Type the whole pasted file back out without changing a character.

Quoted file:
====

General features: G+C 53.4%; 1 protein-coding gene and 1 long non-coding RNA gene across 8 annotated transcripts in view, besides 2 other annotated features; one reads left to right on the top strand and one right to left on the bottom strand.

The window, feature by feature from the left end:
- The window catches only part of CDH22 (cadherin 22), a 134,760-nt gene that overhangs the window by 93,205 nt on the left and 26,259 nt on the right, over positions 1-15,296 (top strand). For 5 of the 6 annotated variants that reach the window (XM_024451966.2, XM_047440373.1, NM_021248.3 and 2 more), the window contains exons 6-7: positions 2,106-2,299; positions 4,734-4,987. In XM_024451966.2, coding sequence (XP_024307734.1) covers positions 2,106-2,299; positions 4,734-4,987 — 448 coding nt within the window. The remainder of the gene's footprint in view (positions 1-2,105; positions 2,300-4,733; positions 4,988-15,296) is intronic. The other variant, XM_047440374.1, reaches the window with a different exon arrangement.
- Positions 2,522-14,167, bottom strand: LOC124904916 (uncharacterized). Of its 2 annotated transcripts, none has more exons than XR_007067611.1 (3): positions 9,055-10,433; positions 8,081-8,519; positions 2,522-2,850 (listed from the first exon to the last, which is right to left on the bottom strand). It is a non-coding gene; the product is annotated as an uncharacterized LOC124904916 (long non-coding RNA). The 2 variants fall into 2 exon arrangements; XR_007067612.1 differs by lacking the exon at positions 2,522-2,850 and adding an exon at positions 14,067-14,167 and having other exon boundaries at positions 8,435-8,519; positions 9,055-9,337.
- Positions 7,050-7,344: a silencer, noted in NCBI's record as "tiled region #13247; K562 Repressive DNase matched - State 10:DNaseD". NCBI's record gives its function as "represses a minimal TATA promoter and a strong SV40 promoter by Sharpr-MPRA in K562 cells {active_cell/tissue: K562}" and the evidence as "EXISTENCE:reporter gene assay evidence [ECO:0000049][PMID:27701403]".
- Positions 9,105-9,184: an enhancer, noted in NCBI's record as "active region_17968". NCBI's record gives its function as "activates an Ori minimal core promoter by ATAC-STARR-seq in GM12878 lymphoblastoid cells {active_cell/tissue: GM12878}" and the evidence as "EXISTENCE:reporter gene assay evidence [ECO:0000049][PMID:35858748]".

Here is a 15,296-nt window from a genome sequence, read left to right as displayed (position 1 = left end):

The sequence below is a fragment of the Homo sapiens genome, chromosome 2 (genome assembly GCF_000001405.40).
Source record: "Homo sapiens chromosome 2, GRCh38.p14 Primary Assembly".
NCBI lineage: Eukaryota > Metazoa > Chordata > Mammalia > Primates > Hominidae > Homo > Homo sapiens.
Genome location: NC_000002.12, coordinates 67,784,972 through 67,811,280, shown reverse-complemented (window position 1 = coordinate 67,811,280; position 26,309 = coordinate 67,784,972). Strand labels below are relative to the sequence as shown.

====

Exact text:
General features: G+C 53.4%; 1 protein-coding gene and 1 long non-coding RNA gene across 8 annotated transcripts in view, besides 2 other annotated features; one reads left to right on the top strand and one right to left on the bottom strand.

The window, feature by feature from the left end:
- The window catches only part of CDH22 (cadherin 22), a 134,760-nt gene that overhangs the window by 93,205 nt on the left and 26,259 nt on the right, over positions 1-15,296 (top strand). For 5 of the 6 annotated variants that reach the window (XM_024451966.2, XM_047440373.1, NM_021248.3 and 2 more), the window contains exons 6-7: positions 2,106-2,299; positions 4,734-4,987. In XM_024451966.2, coding sequence (XP_024307734.1) covers positions 2,106-2,299; positions 4,734-4,987 — 448 coding nt within the window. The remainder of the gene's footprint in view (positions 1-2,105; positions 2,300-4,733; positions 4,988-15,296) is intronic. The other variant, XM_047440374.1, reaches the window with a different exon arrangement.
- Positions 2,522-14,167, bottom strand: LOC124904916 (uncharacterized). Of its 2 annotated transcripts, none has more exons than XR_007067611.1 (3): positions 9,055-10,433; positions 8,081-8,519; positions 2,522-2,850 (listed from the first exon to the last, which is right to left on the bottom strand). It is a non-coding gene; the product is annotated as an uncharacterized LOC124904916 (long non-coding RNA). The 2 variants fall into 2 exon arrangements; XR_007067612.1 differs by lacking the exon at positions 2,522-2,850 and adding an exon at positions 14,067-14,167 and having other exon boundaries at positions 8,435-8,519; positions 9,055-9,337.
- Positions 7,050-7,344: a silencer, noted in NCBI's record as "tiled region #13247; K562 Repressive DNase matched - State 10:DNaseD". NCBI's record gives its function as "represses a minimal TATA promoter and a strong SV40 promoter by Sharpr-MPRA in K562 cells {active_cell/tissue: K562}" and the evidence as "EXISTENCE:reporter gene assay evidence [ECO:0000049][PMID:27701403]".
- Positions 9,105-9,184: an enhancer, noted in NCBI's record as "active region_17968". NCBI's record gives its function as "activates an Ori minimal core promoter by ATAC-STARR-seq in GM12878 lymphoblastoid cells {active_cell/tissue: GM12878}" and the evidence as "EXISTENCE:reporter gene assay evidence [ECO:0000049][PMID:35858748]".

Here is a 15,296-nt window from a genome sequence, read left to right as displayed (position 1 = left end):

The sequence below is a fragment of the Homo sapiens genome, chromosome 2 (genome assembly GCF_000001405.40).
Source record: "Homo sapiens chromosome 2, GRCh38.p14 Primary Assembly".
NCBI lineage: Eukaryota > Metazoa > Chordata > Mammalia > Primates > Hominidae > Homo > Homo sapiens.
Genome location: NC_000002.12, coordinates 67,784,972 through 67,811,280, shown reverse-complemented (window position 1 = coordinate 67,811,280; position 26,309 = coordinate 67,784,972). Strand labels below are relative to the sequence as shown.